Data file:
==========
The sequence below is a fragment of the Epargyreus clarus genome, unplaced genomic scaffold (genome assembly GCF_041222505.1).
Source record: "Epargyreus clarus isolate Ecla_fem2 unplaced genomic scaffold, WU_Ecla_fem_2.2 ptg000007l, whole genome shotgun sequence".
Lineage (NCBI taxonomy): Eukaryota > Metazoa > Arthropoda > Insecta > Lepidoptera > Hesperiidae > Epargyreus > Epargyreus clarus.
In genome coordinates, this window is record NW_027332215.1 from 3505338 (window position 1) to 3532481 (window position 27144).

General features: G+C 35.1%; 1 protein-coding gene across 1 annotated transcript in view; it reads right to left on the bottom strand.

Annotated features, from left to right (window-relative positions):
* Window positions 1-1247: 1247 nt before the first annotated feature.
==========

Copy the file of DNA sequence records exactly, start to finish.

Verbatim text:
The sequence below is a fragment of the Epargyreus clarus genome, unplaced genomic scaffold (genome assembly GCF_041222505.1).
Source record: "Epargyreus clarus isolate Ecla_fem2 unplaced genomic scaffold, WU_Ecla_fem_2.2 ptg000007l, whole genome shotgun sequence".
Lineage (NCBI taxonomy): Eukaryota > Metazoa > Arthropoda > Insecta > Lepidoptera > Hesperiidae > Epargyreus > Epargyreus clarus.
In genome coordinates, this window is record NW_027332215.1 from 3505338 (window position 1) to 3532481 (window position 27144).

General features: G+C 35.1%; 1 protein-coding gene across 1 annotated transcript in view; it reads right to left on the bottom strand.

Annotated features, from left to right (window-relative positions):
* Window positions 1-1247: 1247 nt before the first annotated feature.